Skeletochronology is used to determine the chronological age of a species of animal by counting the concentric growth rings found in a cross section of bone.[1] This technique cannot be used for all species of bony animals.

Amphibians and reptiles are commonly aged using this method because they undergo discrete annual activity cycles (i.e. winter dormancy). Cross-sections can be taken from any long bone, including femurs and phalanges, and sectioned using a microtome. Once stained with hematoxylin and viewed through a microscope, growth rings are apparent.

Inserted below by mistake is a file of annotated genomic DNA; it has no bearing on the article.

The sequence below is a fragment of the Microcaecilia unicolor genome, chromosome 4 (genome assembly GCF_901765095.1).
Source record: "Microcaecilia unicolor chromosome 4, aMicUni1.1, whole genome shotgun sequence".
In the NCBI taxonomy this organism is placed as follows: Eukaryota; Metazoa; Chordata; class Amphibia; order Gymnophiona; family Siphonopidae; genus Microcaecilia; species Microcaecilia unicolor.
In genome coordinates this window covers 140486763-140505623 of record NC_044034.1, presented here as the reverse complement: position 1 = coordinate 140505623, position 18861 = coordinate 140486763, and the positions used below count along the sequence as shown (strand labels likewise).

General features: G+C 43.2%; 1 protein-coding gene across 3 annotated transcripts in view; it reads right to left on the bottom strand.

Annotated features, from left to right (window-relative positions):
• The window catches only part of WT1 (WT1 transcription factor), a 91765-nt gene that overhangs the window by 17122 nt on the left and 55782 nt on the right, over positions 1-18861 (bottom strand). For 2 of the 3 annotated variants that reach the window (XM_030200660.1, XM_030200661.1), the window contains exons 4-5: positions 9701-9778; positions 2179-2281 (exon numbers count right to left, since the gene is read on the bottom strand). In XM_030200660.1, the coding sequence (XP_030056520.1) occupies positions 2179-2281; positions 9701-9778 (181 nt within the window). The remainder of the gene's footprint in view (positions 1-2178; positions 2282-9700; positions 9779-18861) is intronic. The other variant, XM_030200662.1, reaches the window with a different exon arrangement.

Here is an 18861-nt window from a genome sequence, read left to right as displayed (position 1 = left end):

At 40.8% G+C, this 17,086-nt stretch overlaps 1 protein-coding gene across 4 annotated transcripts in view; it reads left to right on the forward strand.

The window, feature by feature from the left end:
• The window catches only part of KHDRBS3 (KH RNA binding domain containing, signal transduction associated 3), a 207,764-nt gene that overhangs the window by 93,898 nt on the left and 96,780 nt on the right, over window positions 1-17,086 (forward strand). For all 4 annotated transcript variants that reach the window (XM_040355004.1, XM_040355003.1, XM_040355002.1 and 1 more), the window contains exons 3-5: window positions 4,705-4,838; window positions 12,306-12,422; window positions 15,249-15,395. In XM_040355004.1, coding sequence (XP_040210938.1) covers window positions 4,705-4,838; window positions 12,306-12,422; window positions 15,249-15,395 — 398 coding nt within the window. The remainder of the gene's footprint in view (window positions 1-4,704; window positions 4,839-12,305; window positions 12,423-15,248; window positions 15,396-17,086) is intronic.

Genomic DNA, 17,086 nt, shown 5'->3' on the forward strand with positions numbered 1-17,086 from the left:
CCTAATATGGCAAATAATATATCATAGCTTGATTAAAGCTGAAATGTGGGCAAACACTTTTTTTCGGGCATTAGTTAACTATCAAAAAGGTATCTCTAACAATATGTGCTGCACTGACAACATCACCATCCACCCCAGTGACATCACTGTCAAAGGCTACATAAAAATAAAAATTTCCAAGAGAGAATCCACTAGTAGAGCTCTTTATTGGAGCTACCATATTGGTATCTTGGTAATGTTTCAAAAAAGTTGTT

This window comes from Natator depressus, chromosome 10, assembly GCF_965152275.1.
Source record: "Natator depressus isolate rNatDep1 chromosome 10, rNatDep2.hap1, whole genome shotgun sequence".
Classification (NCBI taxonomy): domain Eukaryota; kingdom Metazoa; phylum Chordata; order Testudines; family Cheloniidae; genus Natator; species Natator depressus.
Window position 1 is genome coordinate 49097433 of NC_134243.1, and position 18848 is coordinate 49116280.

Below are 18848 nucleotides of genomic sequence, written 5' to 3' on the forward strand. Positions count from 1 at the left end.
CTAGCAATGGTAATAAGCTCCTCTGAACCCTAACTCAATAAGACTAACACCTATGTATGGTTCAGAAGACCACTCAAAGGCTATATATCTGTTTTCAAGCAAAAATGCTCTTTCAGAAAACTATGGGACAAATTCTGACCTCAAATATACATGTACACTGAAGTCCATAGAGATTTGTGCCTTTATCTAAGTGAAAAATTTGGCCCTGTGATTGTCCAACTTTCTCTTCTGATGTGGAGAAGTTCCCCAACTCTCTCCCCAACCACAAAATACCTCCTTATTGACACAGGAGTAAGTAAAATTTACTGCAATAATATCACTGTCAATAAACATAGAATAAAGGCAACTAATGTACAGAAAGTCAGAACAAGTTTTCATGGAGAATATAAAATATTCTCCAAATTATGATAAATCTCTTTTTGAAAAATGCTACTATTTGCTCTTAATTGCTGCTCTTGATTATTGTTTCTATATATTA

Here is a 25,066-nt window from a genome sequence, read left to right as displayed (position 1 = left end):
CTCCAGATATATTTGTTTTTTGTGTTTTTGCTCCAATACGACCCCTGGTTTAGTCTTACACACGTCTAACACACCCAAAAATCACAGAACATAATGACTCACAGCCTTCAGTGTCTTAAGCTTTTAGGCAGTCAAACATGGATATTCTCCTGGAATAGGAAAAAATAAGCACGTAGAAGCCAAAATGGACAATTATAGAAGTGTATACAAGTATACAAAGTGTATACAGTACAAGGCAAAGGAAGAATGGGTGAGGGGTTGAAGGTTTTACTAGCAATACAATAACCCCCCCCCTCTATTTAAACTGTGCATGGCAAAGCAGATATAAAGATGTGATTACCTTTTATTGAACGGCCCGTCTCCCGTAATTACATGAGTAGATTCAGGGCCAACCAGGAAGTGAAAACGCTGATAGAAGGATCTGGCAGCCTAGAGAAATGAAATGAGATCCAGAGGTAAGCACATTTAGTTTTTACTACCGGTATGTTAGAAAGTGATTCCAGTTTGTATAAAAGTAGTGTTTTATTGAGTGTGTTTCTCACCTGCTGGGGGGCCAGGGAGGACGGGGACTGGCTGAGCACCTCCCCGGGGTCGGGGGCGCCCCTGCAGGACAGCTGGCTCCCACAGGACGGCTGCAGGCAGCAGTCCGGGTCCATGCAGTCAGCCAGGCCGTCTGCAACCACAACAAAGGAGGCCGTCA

1. ^ Hall, Brian Keith, ed. (1993), Bone Growth-B, Bone, 7, CRC Press, pp. 253–255, ISBN 0849388279.